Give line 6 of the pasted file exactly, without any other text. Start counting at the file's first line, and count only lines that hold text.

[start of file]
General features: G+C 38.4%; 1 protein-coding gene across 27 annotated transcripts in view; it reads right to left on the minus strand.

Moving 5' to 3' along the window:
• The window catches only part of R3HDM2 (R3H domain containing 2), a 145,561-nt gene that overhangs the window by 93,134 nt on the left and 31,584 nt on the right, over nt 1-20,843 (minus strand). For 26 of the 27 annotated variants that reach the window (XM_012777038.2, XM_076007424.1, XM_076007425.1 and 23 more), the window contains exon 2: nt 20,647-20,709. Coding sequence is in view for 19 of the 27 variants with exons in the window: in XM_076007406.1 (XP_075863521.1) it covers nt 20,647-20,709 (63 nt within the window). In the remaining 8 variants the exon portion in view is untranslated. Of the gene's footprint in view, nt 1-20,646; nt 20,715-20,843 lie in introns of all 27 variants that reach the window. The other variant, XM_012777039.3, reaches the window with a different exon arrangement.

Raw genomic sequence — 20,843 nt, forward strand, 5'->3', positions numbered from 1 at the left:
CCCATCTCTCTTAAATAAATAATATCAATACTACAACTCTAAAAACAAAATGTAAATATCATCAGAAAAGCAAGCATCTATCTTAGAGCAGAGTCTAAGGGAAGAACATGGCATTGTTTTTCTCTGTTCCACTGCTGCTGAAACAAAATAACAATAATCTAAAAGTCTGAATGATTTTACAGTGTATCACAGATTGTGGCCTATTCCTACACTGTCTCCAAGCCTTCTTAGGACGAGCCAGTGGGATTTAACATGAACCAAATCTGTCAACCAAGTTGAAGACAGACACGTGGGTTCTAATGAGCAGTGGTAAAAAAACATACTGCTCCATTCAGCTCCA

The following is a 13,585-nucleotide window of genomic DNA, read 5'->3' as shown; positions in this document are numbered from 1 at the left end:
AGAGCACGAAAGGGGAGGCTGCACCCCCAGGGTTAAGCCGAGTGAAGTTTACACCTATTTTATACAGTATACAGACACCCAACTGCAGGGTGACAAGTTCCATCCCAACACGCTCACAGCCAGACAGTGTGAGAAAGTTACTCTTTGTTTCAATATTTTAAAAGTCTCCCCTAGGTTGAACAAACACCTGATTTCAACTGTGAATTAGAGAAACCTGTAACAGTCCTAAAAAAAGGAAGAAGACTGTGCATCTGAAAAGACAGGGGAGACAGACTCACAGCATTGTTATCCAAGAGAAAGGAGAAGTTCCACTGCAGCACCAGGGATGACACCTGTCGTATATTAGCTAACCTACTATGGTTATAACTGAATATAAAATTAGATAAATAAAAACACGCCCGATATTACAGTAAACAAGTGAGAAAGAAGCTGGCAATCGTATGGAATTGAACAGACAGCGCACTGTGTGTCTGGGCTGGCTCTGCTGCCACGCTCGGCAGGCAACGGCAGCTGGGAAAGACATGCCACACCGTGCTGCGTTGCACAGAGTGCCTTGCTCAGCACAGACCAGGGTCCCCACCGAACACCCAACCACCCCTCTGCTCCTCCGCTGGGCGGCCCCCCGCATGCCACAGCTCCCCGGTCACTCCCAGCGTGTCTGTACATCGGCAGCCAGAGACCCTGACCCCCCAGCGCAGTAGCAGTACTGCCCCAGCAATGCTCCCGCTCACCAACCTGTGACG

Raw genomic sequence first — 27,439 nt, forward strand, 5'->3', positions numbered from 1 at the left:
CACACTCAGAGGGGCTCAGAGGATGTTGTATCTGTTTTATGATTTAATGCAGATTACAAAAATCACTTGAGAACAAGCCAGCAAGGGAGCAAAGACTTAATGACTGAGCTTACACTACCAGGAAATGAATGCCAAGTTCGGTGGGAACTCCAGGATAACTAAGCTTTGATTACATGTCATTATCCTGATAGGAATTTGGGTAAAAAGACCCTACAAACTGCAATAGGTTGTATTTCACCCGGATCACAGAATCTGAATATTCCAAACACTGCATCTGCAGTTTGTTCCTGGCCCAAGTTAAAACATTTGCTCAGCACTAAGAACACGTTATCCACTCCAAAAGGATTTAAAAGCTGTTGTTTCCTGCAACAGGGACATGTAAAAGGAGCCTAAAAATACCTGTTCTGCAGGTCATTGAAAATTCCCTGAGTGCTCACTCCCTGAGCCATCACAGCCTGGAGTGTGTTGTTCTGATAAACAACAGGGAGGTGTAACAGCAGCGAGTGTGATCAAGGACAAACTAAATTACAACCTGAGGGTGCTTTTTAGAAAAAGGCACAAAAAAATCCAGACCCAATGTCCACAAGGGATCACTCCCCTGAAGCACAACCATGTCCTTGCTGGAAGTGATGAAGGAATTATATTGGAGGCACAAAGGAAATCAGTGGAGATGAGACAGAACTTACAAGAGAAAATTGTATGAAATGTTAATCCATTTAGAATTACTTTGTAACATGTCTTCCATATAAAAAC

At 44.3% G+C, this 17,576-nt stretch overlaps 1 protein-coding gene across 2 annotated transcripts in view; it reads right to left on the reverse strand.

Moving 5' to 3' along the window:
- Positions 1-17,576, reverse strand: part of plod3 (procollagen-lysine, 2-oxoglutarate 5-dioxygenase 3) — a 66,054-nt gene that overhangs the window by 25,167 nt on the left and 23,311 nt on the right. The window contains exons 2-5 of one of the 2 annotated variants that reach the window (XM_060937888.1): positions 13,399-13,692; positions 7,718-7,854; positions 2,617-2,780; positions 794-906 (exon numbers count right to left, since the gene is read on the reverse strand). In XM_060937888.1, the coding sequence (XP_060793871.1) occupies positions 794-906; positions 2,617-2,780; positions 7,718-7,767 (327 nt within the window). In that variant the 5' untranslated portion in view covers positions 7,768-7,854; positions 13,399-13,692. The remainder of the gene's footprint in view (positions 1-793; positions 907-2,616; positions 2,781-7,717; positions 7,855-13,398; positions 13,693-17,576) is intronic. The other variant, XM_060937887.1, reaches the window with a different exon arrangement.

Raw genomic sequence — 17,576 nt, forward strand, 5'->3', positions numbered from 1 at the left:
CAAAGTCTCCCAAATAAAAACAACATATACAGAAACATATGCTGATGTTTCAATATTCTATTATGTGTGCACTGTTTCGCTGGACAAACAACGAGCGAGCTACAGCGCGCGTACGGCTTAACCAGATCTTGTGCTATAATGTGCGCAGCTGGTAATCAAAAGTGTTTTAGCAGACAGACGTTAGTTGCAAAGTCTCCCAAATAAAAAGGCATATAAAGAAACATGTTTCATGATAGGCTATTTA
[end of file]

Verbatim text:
The following is a 13,585-nucleotide window of genomic DNA, read 5'->3' as shown; positions in this document are numbered from 1 at the left end: